Section 377: It's imperative that we strike down this regressive law for India's future
Supreme Court overturned a Delhi High Court ruling saying it was the job of Parliament to decide what is to be done with Section 377.
“I do not necessarily feel anger or hurt about the fact that India criminalises homosexual relations through Section 377, what I feel is sadness. There is also a frisson of fear, the awareness that if someone decides to target me for an unrelated reason, they have this weapon in their hands that they can choose to use against me.” Arjun Sawhney, businessman
“Section 377 makes me feel like a criminal because it refuses to validate my existence in my own country. Our Indian society is like a matryoshka doll, the Russian nesting dolls with one figure inside the other inside the other. We have minorities within minorities here, and criminalisation of homosexuality further marginalises an already marginalised group. Even within this group, women have less of a network or a voice. I feel such sadness when I go to malls and other public places where I see couples who, without thinking, may lean against each other or hold hands or put their arms around each other’s waists. The moment two people of the same sex do that though, it becomes an issue. I’ve had strangers walk up to me screaming, ‘What you are doing is against our culture’ and ‘Do you know I can call the police on you for such behaviour?’ When that happens, the intimacy of the gesture is immediately lost and it becomes a statement instead. Then you ask yourself, ‘Is it worth it?’ The law and social prejudice are combining to deny LGBT persons even the simple joys of life.” Ankit Gupta, journalist
“I’ve become disillusioned and even passive since the Supreme Court’s 2013 ruling on Section 377. I’m just tired of speaking up. People don’t realise how the law fuels social prejudice. I look at how this prejudice has affected even my career. Just because I’m vocal, I’ve been slotted as a ‘gay filmmaker’ and people have decided, ‘Oh he makes only that kind of film’ although I’ve not made films only on gay themes. I’m an independent filmmaker no doubt but I certainly don’t see myself as an arty kind of director, yet I’ve been labelled and tagged. I’m tired of it. In December 2013, some friends had planned a party and I was actually heading for the airport to take a flight out for it when news of the SC ruling came in. I’m not saying I’m a pessimist, but I’m not particularly thinking about the 2 February hearing. I’ll follow the news, but that’s about it.” Onir, Filmmaker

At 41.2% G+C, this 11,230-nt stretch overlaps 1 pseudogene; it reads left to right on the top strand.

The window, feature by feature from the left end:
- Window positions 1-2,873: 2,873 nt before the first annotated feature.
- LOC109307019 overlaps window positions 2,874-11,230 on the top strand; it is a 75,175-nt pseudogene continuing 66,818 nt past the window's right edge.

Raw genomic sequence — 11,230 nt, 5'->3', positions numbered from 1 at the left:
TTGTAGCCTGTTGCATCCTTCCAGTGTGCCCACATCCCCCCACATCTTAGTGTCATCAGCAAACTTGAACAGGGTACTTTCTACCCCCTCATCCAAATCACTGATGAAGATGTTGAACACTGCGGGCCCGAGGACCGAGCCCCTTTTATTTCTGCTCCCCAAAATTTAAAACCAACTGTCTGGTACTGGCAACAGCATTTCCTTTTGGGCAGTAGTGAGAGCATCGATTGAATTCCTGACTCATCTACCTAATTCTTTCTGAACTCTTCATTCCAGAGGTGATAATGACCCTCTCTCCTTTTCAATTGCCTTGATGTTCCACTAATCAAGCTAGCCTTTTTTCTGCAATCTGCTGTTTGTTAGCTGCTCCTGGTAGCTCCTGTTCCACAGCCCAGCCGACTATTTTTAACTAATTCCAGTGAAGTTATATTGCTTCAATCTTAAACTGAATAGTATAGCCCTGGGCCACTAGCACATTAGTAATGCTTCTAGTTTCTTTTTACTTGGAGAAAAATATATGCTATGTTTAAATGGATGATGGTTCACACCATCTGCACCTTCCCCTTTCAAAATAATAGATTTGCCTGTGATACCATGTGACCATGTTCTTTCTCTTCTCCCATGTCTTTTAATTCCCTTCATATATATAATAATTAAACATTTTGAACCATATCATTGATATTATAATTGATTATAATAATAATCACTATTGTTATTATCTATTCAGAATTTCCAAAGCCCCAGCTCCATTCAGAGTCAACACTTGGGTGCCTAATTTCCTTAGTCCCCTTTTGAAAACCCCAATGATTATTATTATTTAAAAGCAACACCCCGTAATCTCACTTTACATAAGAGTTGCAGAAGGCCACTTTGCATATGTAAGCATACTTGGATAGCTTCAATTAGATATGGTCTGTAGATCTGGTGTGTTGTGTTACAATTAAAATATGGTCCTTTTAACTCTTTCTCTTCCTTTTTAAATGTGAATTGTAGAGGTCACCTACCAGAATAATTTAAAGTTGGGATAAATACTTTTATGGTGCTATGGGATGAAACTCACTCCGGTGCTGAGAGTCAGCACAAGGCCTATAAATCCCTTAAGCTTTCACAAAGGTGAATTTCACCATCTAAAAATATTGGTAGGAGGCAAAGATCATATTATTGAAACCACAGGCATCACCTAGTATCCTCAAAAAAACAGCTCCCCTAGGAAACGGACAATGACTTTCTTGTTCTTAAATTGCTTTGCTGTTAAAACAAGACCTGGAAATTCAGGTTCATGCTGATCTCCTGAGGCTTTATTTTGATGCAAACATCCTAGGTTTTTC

Far removed from these despondent words uttered by real human beings, in a sporting arena hitherto unexplored by the likes of Sania Mirza and Leander Paes, a game of legal tennis has been playing out in India for two years now.
First in December 2013, the Supreme Court overturned a progressive Delhi High Court ruling and tossed the ball into the legislature, saying it was the job of Parliament to decide what is to be done with Section 377 of the Indian Penal Code that criminalises homosexual relations. An appeal that has since been filed by LGBT (lesbian, gay, bisexual, transgender) rights activists in the Supreme Court – for which a hearing will be held tomorrow – has been used by the present government to smash the ball right back into the judiciary.
In December 2013, the BJP was the only national political party to officially support continued criminalisation of homosexuality. As the ruling party at the Centre since May 2014, its officially stated stance has been that Section 377 cannot be repealed while the matter is sub-judice in the Supreme Court.
Meanwhile, in the winter of 2015, when Congress MP Shashi Tharoor introduced a bill in Parliament for an amendment to the law, it was voted out without discussion, with opponents erroneously taking shelter under the SC’s December 2013 verdict.
It is a contest of back and forth that could put Federer, Djokovic and Nadal in the shade. While this rather transparent match between the Supreme Court and the central government continues, tragedies are being enacted across the country as an outdated law ratifies widespread social bigotry and ignorance.
Just this year, a 15-year-old boy in Agra doused himself with diesel and set himself on fire when he was allegedly ragged on being spotted getting intimate with another boy. Coming to theatres in February is the Manoj Bajpayee-starrer Aligarh, based on the true story of the hounding and mysterious death in 2010 of a gay professor in Aligarh Muslim University (AMU). The harassment of Professor Shrinivas Ramchandra Siras by authorities at AMU, the media and even students, is a textbook illustration of the genuine dangers facing LGBT persons in India, beyond the realm of newsroom debates and cocktail circuit conversations.
Pre-conceived notions are further perpetuated by mainstream Indian cinema, which routinely delivers stereotype-ridden portrayals of gay men – and a very occasional woman – as sexual predators, stalkers, cartoons and other cliches.